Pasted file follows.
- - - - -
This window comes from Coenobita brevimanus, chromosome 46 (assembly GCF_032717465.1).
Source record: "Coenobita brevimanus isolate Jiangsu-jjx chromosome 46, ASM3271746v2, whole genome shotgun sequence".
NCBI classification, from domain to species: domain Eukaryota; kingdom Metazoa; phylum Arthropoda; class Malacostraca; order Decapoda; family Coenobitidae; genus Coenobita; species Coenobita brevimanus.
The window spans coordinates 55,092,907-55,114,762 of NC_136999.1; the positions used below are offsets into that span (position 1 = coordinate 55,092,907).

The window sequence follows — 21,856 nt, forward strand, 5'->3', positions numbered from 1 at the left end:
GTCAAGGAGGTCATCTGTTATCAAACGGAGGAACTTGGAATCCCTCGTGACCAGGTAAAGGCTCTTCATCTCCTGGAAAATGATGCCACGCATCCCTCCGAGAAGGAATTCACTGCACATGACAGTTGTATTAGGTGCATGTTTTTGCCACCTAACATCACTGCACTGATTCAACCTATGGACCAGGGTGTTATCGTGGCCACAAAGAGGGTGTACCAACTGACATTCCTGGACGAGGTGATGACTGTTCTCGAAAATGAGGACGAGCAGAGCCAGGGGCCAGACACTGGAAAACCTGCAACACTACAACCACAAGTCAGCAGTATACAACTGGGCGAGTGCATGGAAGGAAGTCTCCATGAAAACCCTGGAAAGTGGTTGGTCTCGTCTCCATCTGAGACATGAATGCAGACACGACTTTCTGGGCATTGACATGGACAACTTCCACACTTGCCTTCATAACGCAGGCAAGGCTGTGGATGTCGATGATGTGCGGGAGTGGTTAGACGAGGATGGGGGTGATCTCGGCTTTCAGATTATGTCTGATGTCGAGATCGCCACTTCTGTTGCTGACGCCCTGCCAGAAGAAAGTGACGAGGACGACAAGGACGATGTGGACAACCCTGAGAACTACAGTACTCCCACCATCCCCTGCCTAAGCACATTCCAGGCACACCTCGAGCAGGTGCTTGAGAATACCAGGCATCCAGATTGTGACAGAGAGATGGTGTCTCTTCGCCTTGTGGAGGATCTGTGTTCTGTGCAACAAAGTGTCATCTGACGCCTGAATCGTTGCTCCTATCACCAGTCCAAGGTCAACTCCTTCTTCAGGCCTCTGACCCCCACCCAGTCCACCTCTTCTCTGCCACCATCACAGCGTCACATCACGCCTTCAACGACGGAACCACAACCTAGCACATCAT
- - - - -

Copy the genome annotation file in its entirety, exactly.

This window comes from Coenobita brevimanus, chromosome 46 (assembly GCF_032717465.1).
Source record: "Coenobita brevimanus isolate Jiangsu-jjx chromosome 46, ASM3271746v2, whole genome shotgun sequence".
NCBI classification, from domain to species: domain Eukaryota; kingdom Metazoa; phylum Arthropoda; class Malacostraca; order Decapoda; family Coenobitidae; genus Coenobita; species Coenobita brevimanus.
The window spans coordinates 55,092,907-55,114,762 of NC_136999.1; the positions used below are offsets into that span (position 1 = coordinate 55,092,907).

The window sequence follows — 21,856 nt, forward strand, 5'->3', positions numbered from 1 at the left end:
GTCAAGGAGGTCATCTGTTATCAAACGGAGGAACTTGGAATCCCTCGTGACCAGGTAAAGGCTCTTCATCTCCTGGAAAATGATGCCACGCATCCCTCCGAGAAGGAATTCACTGCACATGACAGTTGTATTAGGTGCATGTTTTTGCCACCTAACATCACTGCACTGATTCAACCTATGGACCAGGGTGTTATCGTGGCCACAAAGAGGGTGTACCAACTGACATTCCTGGACGAGGTGATGACTGTTCTCGAAAATGAGGACGAGCAGAGCCAGGGGCCAGACACTGGAAAACCTGCAACACTACAACCACAAGTCAGCAGTATACAACTGGGCGAGTGCATGGAAGGAAGTCTCCATGAAAACCCTGGAAAGTGGTTGGTCTCGTCTCCATCTGAGACATGAATGCAGACACGACTTTCTGGGCATTGACATGGACAACTTCCACACTTGCCTTCATAACGCAGGCAAGGCTGTGGATGTCGATGATGTGCGGGAGTGGTTAGACGAGGATGGGGGTGATCTCGGCTTTCAGATTATGTCTGATGTCGAGATCGCCACTTCTGTTGCTGACGCCCTGCCAGAAGAAAGTGACGAGGACGACAAGGACGATGTGGACAACCCTGAGAACTACAGTACTCCCACCATCCCCTGCCTAAGCACATTCCAGGCACACCTCGAGCAGGTGCTTGAGAATACCAGGCATCCAGATTGTGACAGAGAGATGGTGTCTCTTCGCCTTGTGGAGGATCTGTGTTCTGTGCAACAAAGTGTCATCTGACGCCTGAATCGTTGCTCCTATCACCAGTCCAAGGTCAACTCCTTCTTCAGGCCTCTGACCCCCACCCAGTCCACCTCTTCTCTGCCACCATCACAGCGTCACATCACGCCTTCAACGACGGAACCACAACCTAGCACATCAT